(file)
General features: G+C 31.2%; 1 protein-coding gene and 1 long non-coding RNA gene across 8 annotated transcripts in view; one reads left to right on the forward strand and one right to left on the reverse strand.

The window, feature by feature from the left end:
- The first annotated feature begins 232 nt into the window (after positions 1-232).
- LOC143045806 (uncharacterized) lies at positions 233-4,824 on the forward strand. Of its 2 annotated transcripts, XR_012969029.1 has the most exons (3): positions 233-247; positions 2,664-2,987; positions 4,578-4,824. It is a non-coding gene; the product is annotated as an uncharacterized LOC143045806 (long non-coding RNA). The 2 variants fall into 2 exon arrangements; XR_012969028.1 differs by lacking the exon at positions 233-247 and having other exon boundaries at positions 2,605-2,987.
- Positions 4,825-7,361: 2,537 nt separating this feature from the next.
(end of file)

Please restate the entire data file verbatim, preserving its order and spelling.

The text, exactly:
General features: G+C 31.2%; 1 protein-coding gene and 1 long non-coding RNA gene across 8 annotated transcripts in view; one reads left to right on the forward strand and one right to left on the reverse strand.

The window, feature by feature from the left end:
- The first annotated feature begins 232 nt into the window (after positions 1-232).
- LOC143045806 (uncharacterized) lies at positions 233-4,824 on the forward strand. Of its 2 annotated transcripts, XR_012969029.1 has the most exons (3): positions 233-247; positions 2,664-2,987; positions 4,578-4,824. It is a non-coding gene; the product is annotated as an uncharacterized LOC143045806 (long non-coding RNA). The 2 variants fall into 2 exon arrangements; XR_012969028.1 differs by lacking the exon at positions 233-247 and having other exon boundaries at positions 2,605-2,987.
- Positions 4,825-7,361: 2,537 nt separating this feature from the next.